While weight-loss reality shows are plentiful, few of them focus on childhood obesity, an issue so serious it’s become the charge of first lady Michelle Obama.
That changes with “Too Fat for Fifteen: Fight Back,” a sensitively drawn docu-series (Style, 8 p.m Monday) that chronicles the struggles of obese teens attending Wellspring Academy in Brevard.
The show tells the story of five teens in particular, among them Raleigh’s Emily Hodge, who was 11 years old and weighed 216 pounds when her family took her to the boarding school in Transylvania County. Emily was the youngest person at the campus when she was there, and there are a lot of tears in the first episode as she adjusts to being away from home and her family.
“I’m somewhat ready for other people to recognize my story,” says Emily of her reality show debut. Although her family knows about the show, most friends don’t and she didn’t talk about it on Facebook.
Her parents say they think sharing their daughter’s experience is worth it. “She has a great story to tell,” says dad Jeff Hodge. “It’s a story that’s relevant to a lot of teenagers struggling with obesity. You see the roller coaster, her ups and downs. But it was the right place for her even though she was away. We’ve seen her beautiful personality return. We lost some of that in the last couple of years.”
Besides Emily, the first episode introduces other teens, each of their stories offering a different perspective. There’s Scotty, 14, determined to lose weight after witnessing his parents slim down after their surgery. Terinna, a 17-year-old, part Native American, was sent to the camp by Seminole elders. Miranda is a Wellspring veteran. Newbie Tanisha, 17, is the heaviest, at more than 500 pounds. (Yes, that's right, no one featured is actually 15.) Unlike other weight-loss shows, there aren't dramatic reveals and fast results; you see these kids struggle.
Sending Emily away, her parents say, was a last resort, after multiple and varied attempts to help their daughter slim down. “We’ve known for a very long time there was a problem,” says mom Lisa Hodge. “She was at a dietitian when she was 5.”
“Outside work, this is the single biggest issue we’ve been dealing with for the last seven years,” Jeff Hodge says. The family tried personal trainers, psychotherapists, hypnosis, a program at WakeMed, an endocrinologist to help Emily.
“Walking stairs was a struggle,” Emily says. “I had trouble with simple things.”
Especially, perplexing is that Emily wasn’t sedentary. “She’s always been involved in swimming, ballet, jazz, tap,” Lisa Hodge says.
“I helped coach her softball team,” says Jeff Hodge. “She’s a good athlete, but the additional weight impacted her ability to play. And she wanted to please Daddy, so any setbacks and she would get down on herself.”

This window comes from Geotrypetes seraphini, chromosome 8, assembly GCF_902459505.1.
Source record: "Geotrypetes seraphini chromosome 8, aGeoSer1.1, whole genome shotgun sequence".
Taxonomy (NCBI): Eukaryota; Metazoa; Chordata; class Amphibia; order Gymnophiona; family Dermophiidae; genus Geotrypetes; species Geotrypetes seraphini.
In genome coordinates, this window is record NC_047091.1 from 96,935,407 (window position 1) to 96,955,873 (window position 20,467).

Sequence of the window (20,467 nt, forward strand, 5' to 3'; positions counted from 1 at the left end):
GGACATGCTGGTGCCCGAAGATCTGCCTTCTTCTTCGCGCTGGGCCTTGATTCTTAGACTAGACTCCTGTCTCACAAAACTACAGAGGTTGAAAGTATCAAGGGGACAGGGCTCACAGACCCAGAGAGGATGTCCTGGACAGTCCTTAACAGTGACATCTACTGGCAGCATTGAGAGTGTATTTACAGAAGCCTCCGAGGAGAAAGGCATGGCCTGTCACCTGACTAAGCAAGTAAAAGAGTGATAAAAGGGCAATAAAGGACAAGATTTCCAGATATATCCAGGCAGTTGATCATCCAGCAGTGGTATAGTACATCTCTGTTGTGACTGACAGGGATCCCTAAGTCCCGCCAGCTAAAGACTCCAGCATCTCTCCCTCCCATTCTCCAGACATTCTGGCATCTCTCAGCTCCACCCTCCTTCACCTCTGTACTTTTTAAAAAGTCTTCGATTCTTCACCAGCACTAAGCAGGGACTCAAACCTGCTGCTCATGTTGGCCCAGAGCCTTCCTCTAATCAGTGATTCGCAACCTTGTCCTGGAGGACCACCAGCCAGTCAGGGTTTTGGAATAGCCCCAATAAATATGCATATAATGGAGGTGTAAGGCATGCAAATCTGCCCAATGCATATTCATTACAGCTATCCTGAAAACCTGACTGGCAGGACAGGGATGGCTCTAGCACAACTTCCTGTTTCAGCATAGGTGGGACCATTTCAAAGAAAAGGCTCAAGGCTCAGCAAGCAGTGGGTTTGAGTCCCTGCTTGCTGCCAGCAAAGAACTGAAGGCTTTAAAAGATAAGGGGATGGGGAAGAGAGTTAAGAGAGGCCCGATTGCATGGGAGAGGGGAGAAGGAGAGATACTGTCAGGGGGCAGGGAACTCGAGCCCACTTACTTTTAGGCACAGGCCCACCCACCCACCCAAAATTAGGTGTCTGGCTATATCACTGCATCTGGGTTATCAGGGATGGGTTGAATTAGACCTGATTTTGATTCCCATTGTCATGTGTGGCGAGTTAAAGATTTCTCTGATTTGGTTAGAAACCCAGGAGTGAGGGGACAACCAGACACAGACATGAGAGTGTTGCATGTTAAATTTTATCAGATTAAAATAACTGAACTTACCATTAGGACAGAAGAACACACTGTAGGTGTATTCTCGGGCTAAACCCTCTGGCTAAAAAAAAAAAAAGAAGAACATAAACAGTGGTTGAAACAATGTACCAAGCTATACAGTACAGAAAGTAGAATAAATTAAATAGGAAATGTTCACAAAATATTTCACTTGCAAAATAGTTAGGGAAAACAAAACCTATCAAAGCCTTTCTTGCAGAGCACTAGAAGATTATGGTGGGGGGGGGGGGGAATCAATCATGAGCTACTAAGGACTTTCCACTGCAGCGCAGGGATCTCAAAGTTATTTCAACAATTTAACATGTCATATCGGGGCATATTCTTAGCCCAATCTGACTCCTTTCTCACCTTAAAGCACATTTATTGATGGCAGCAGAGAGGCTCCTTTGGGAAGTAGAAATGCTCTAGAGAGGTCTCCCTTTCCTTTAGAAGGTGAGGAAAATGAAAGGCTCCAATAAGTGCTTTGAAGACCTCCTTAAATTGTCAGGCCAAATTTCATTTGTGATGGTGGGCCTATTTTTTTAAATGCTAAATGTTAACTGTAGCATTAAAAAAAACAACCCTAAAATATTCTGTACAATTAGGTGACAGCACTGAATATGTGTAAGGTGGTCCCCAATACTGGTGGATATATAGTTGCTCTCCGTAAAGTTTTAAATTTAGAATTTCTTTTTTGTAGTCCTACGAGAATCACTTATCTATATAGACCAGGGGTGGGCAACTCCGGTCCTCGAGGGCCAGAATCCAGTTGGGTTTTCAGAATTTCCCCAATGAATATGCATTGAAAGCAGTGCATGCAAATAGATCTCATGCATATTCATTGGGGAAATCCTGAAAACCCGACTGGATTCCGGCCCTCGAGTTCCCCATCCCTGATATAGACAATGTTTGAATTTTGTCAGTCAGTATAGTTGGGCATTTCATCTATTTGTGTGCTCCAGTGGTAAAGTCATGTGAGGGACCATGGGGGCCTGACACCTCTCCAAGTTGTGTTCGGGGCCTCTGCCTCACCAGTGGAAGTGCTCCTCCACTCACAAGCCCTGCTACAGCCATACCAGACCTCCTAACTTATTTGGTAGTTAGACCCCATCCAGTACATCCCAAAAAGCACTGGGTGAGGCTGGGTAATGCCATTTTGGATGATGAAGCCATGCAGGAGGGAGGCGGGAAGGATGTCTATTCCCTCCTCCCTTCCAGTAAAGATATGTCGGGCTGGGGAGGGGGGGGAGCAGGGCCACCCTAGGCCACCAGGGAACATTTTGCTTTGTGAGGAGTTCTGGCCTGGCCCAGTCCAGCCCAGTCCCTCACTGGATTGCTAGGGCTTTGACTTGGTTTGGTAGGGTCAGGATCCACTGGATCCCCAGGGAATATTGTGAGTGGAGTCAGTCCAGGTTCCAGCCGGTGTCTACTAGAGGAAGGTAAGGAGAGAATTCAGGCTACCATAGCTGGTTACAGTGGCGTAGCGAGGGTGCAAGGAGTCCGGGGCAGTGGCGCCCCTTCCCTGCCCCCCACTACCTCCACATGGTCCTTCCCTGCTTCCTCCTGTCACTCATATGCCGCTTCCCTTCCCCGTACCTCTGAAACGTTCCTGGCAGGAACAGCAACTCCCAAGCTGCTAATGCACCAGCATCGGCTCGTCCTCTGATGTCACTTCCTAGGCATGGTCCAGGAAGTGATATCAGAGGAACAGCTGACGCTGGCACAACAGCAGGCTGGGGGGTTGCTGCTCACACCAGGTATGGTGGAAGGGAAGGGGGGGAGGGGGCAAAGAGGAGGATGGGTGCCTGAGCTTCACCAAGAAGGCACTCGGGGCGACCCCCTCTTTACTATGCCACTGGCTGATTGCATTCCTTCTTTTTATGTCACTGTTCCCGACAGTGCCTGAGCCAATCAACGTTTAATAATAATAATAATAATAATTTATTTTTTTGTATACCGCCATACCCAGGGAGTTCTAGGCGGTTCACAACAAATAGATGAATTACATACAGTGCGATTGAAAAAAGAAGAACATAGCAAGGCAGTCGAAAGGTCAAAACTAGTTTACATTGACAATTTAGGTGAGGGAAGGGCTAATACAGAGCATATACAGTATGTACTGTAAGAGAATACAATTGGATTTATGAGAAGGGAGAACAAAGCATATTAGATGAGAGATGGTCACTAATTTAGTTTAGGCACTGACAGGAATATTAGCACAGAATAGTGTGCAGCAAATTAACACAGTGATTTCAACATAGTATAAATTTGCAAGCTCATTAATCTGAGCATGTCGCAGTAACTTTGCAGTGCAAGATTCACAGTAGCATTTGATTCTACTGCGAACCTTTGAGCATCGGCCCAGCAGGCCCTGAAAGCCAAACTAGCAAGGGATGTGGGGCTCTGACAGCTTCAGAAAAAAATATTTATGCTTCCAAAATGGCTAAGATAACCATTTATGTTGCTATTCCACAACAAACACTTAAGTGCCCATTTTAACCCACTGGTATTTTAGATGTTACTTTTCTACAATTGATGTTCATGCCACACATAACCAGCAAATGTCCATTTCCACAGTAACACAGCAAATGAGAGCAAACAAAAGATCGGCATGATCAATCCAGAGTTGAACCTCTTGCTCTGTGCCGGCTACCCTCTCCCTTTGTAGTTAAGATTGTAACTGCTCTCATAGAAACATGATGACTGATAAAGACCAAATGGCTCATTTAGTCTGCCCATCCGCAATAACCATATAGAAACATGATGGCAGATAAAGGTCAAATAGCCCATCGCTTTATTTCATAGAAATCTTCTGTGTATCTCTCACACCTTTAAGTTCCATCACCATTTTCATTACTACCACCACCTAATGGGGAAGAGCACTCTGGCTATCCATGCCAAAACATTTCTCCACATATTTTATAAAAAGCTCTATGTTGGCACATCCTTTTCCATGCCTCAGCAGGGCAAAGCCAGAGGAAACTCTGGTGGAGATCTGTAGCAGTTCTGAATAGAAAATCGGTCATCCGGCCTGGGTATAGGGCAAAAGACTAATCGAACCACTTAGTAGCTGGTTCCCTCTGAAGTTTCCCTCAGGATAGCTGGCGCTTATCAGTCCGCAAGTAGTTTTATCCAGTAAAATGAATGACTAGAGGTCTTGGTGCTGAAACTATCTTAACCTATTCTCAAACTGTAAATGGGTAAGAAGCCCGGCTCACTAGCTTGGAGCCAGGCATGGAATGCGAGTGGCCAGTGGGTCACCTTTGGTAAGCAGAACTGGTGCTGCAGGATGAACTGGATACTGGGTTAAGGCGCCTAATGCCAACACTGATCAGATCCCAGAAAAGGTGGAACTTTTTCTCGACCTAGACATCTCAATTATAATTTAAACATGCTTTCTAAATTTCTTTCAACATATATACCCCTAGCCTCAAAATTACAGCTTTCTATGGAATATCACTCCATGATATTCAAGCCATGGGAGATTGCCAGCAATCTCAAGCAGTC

The couple decided on Wellspring without knowing a show was in the works (“That was an added bonus,” Lisa Hodge says.); they were asked to sign a consent form for filming in January. As the filming continued, the producers began narrowing their choices, looking at children who did well at expressing their emotions and feelings. Emily comes across as a sensitive, articulate girl; she's sad but ready for change.
“It was awkward at first, because I was adjusting during the first month and being filmed,” Emily says. “But I got used to it after a few weeks.”
“The producers told us they didn’t want just another reality show,” Jeff Hodge says. “They wanted to tell a compassionate story. They showed us a 10-minute reel, and we are very satisfied with the product they are putting out. It’s honest about the positive and the negative.”
The Hodges say they weren’t compensated for their participation and there was no price break on Wellspring’s tuition (during the premiere episode a $25,000 cost is mentioned). They’ve relied on family for help with the costs, and say that’s another reason they choose to include Emily in the show.
“We want the insurance industry to provide some reimbursement for families,” Jeff Hodge says. “It’s better to make an investment in the child now than wait until their 20s and 30s when they have issues like cardiovascular disease and they need medications.”
Whether or not they get some compensation (Lisa Hodge says they might get some coverage for the counseling Wellspring provides but haven’t heard yet), they say the experience has been worthwhile. Emily is down to 160 pounds, her BMI going from 40 to 26 when last measured. (BMI for a healthy weight is 18.5 to 24.9, according to the National Institutes of Health.)
“I want to try out for different sports,” says Emily of her return to her regular school. “I think it will be fun doing school teams, not being bored.”
Says her mother, “It’s something we can’t wait to see either.”